Protein function is difficult to predict for several reasons. First, function is studied from various aspects and at multiple levels: for example, it describes the biochemical events involving the protein and also how each protein affects pathways, cells, tissues and the entire organism. Second, protein function and its experimental characterization are context dependent: a particular experiment is unlikely to determine a protein's entire functional repertoire under all conditions (such as temperature, pH or the presence of interacting partners). Third, proteins are often multifunctional44 and promiscuous45; in fact, of the experimentally annotated proteins in Swiss-Prot, 30% have more than one leaf term in the Molecular Function ontology, as do 60% in the Biological Process ontology16. Fourth, in addition to being incomplete, available functional annotations are error prone because of experiment interpretation or curation issues37,46. Finally, current efforts largely map protein function to gene names, thus confounding the functions of potentially diverse isoforms. Despite these challenges, the CAFA experiment revealed progress in automated function annotation over the past decade.

Top algorithms are useful and outperform BLAST considerably.

The first generation of function prediction methods performed a simple function transfer via pairwise sequence similarity: that is, the most similar annotated hit was used as the basis of function prediction47. Several studies have been aimed at characterizing performance of these methods3,16,48. The CAFA experiment provides evidence that the best algorithms universally outperform simple functional transfer. The experiment also showed that BLAST is largely ineffective at predicting functional terms related to the Biological Process ontology. This is possibly due to homologs assuming different biological roles in different tissues and organisms49.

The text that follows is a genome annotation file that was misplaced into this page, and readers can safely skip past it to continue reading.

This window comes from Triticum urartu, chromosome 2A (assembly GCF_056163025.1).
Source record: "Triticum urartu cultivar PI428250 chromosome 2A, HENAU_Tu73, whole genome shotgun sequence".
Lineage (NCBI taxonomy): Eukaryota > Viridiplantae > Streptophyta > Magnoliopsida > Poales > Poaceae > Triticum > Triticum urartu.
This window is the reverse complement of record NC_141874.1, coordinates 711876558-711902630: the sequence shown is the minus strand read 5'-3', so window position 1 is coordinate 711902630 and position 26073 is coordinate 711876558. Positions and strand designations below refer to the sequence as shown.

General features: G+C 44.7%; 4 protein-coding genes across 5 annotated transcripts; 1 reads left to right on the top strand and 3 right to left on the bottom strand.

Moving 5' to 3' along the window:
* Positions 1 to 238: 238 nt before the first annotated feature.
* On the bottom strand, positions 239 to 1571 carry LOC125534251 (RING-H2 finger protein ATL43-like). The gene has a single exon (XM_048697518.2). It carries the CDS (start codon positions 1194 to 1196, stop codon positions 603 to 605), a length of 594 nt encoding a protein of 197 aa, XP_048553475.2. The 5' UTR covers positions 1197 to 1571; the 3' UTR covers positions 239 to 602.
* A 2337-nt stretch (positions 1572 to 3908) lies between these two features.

Principles underlying best methods.

The methods evaluated in CAFA used a variety of biological and computational concepts. Most methods used sequence alignments with an underlying hypothesis that sequence similarity is correlated with functional similarity. Recent studies have shown that this correlation is weak when applied to pairs of proteins16 and that domain assignments alone are not sufficient to resolve function50. Therefore, the main challenge for the alignment-based methods was to devise ways of combining multiple hits or identified domains into a single prediction score. More than half the methods used data beyond sequence similarity, such as types of evolutionary relationships, protein structure, protein-protein interactions or gene expression data. The challenge for these methods was finding ways to integrate disparate data sources and properly handle incomplete and noisy data. For example, the protein-protein interaction network for yeast is nearly complete (although noisy), whereas the sets of available interactions for Arabidopsis thaliana and Xenopus laevis are rather sparse (but less noisy, given a smaller fraction of high-throughput data). Finally, some methods used literature mining, which could also be related to the task of retrieving the correct function rather than predicting it from the set of textual descriptions about a protein. As information retrieval is still a challenging research problem, it was useful to evaluate performance accuracy of the methods that exploited literature searching.